As I began to fill the pages of my book with words and photos, I felt empowered to do something creative which I never imagined before. Since there were immeasurable amounts of data for each plant on the internet, I sifted through the data to decide which were the most interesting and worth sharing. I carefully picked words trying to avoid monotonous descriptions of every aspect of a plant with extremely technical vocabulary. All in all, researching and writing the book was a massive but enjoyable undertaking, with the devotion of up to four hours each week for five months.
Page on glossy-leaved paper plant
Although I had the initiative to work on the whole project on my own, I got all the support needed. My supervisor Tanya talked with me about my ideas and provided invaluable feedback on my final report and product. I am very grateful for her consistent support, even when we had to meet online due to the outbreak of COVID. Passion Project cohort meetings also provided me with useful strategies for ideation, research, and communication. For instance, Jodie, our librarian taught us about various online databases such as JSTOR, and Avinash guided us through the process of setting a SMART (Specific Measurable Attainable Realistic Time-Bound) goal.
When I returned to campus after Chinese New Year, my first thought was to revisit all the plants around school. As I called each of them by name, I felt that they really were my friends. “Hi, glossy-leaved paper plant! I can’t believe how much you have changed since the last time I saw you—your fruits were green then, now they’re black! You too, hall crabapple tree. Look at those pinkish white blossoms you have now instead of the tiny apples a few months ago.” It was truly an extraordinary experience to be able to reconnect with plants everywhere on campus whose full stories I now knew and had worked to tell to others, too, through my book project.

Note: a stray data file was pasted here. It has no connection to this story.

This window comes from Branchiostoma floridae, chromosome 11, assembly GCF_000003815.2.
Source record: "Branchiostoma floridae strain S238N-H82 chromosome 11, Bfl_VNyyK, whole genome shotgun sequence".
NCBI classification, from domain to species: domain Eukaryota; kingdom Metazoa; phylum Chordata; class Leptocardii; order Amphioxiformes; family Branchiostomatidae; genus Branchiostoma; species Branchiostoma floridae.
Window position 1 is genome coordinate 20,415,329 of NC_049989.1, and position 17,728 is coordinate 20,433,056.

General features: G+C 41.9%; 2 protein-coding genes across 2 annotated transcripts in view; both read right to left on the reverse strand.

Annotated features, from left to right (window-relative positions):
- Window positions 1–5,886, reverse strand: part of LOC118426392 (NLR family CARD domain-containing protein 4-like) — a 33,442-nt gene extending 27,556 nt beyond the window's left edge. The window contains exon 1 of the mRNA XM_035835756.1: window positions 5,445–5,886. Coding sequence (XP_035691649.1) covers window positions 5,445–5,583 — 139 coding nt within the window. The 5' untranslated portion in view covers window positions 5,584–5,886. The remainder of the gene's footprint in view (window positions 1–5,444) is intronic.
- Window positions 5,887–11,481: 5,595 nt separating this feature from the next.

In the next few days, I photographed plants in their new appearances and added the final touches to my book, including a glossary and bibliography. After proofreading, I downloaded the PDF, wrote a blurb, and published the book on Teams, our school’s platform for announcements.
As I read the positive comments from students and teachers, memories of countless weekends spent photographing, researching, and writing about plants surged in my mind. I was filled with gratitude and a sense of fulfillment.
Christoph Genz, our music teacher from Germany wrote:“This is absolutely amazing! I love looking through the pages. So well written and such beautiful pictures! And such interesting facts! I did not know for example that the seeds of the Pomelo fruit basically revolutionized Germany’s industry! Congratulations! What an amazing Passion Project!”.
Inside pages of the book written by Betty Lu
Yet, I knew my journey was far from over. Not only can I label plants I have already studied, as suggested by Ramie, one of our university counsellors, but I can also continue to probe into more plants. There are over four hundred thousand species of plants currently known to science, though even more remain undiscovered.
Throughout my Passion Project journey, I realized that each plant has its own secrets, whether those are concealed structures in their flowers, such as the pistils and stamens of winter sweet that mature at different times, or unknown functions of their raised roots, such as the cypress’ bewildering knees. Each plant is also beautiful in its own way, no matter how seemingly inconspicuous at first glance—for instance, the wrinkled globe-shaped fruits of the soapberry tree may seem unspectacular, but when you dip them in water and rub them on your hands or laundry, they form a foamy lather and give off a subtle fragrance.
Mysterious cypress knees, plum blossoms in winter
I would like to thank all the wondrously beautiful plants on campus and beyond for their invaluable contributions to our planet. As members of the UWC community, taking care of the plants on our little island and the environment is our responsibility for a sustainable future. As Maisie William, the first WWF Global Ambassador for Climate and Nature, said:
“Open your eyes and not just look but see the green planet around us.”